Despite the anti-bullying rhetoric, WWE bullying is still alive and well.
In nearly any other corporate culture, John Layfield’s alleged bullying of his co-workers would result in disciplinary actions ranging from suspensions without pay to termination of employment. But in professional wrestling, bullying has long been par for the course.
Layfield–known as ‘JBL’ on WWE programming–has been back in the news this week after former ring announcer Justin Roberts accused him of ongoing targeted harassment. Rumors have also swirled that Layfield targeted Smackdown Live play-by-play announcer Mauro Ranallo, leading to Ranallo’s departure from TV to deal with issues stemming from a pre-existing emotional disorder.
While Layfield has denied Roberts’ allegations of bullying, multiple other superstars have recounted WWE bullying incidents from the former world champion, and mainstream media sources like Paste, Huffington Post, and Deadspin have picked up the story. Wrestlers like Edge, Matt and Jeff Hardy, Steve Blackman, the Miz, John Hennigan, and others like referee Charles Robinson all have documented instances of JBL bullying them outside the ring, especially when they were younger and relatively unknown talents. That’s a textbook example of workplace WWE bullying. And then, of course, there was the time Layfield took liberties with opponents like the Blue Meanie at ECW One Night Stand in 2005.
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WWE Bullying: An Obvious Disconnect from it’s Be A STAR Campaign
The renewed focus on JBL’s actions shows an obvious disconnect between the talent and culture of the company and its signature anti-bullying campaign, Be a STAR (Show Tolerance And Respect). While the charity platform offers financial grants to groups who work to end bullying, it’s not a good look to have a high-profile superstar or announcer accused of this type of conduct.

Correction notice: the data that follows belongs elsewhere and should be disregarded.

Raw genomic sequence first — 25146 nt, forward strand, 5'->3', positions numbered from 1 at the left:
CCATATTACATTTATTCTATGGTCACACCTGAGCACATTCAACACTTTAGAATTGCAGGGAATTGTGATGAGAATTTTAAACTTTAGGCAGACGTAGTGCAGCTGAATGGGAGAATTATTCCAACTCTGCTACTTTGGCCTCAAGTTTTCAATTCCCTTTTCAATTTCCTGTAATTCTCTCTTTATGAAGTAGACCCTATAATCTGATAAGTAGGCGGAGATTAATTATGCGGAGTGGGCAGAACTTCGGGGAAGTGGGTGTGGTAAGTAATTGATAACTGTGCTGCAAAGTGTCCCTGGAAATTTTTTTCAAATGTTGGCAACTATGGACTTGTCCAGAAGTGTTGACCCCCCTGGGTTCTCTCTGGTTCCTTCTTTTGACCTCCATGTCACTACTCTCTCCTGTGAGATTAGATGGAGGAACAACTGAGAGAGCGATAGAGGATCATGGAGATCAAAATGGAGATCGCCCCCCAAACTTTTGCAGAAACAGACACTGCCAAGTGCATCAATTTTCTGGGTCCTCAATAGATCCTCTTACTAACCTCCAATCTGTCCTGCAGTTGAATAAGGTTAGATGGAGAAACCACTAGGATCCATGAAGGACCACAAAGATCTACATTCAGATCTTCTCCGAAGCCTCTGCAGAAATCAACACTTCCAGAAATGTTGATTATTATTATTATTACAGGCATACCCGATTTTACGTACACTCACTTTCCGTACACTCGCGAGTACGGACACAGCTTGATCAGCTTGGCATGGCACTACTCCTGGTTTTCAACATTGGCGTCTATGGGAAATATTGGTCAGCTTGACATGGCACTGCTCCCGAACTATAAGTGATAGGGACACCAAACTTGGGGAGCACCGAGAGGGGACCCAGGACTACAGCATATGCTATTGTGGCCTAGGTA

Professional wrestling has a long history of older talent making it tough on younger, more inexperienced wrestlers. But it’s not just a sports entertainment thing. In the NFL, rookies have reported that they were required to carry veteran players’ football pads or pick up outrageously expensive bar and restaurant tabs. Of course, just like in WWE, none of this conduct is officially sanctioned. It’s often explained away as a “boys will be boys” mentality.
But recognize that for the excuse that it is. In a professional work environment, none of Bradshaw’s behavior would be tolerated. Ranallo brought an instant credibility to the announcing booth for Smackdown. He was the voice of Pride Fighting Championships, as well as EliteXC, Strikeforce, and New Japan. He knew the product and knew what he was doing in the booth. People who have worked with Ranallo consider him a consummate professional. So what does it say about WWE when the company can’t treat him professionally? CBSSports.com reports Ranallo won’t return to TV for the WWE before his contract runs out.
Despite calls for Layfield’s firing, that’s not going to be enough for the WWE bullying mentality to really change. One of the reasons JBL has been able to get away with this behavior for so long is that it’s tacitly approved by WWE chairman Vince McMahon, and he’s likely to remain employed until that approval changes. So while WWE management is imploring others to ‘Be A STAR,’ they must take a long, hard look at the behavior they’re actually encouraging on their own roster.
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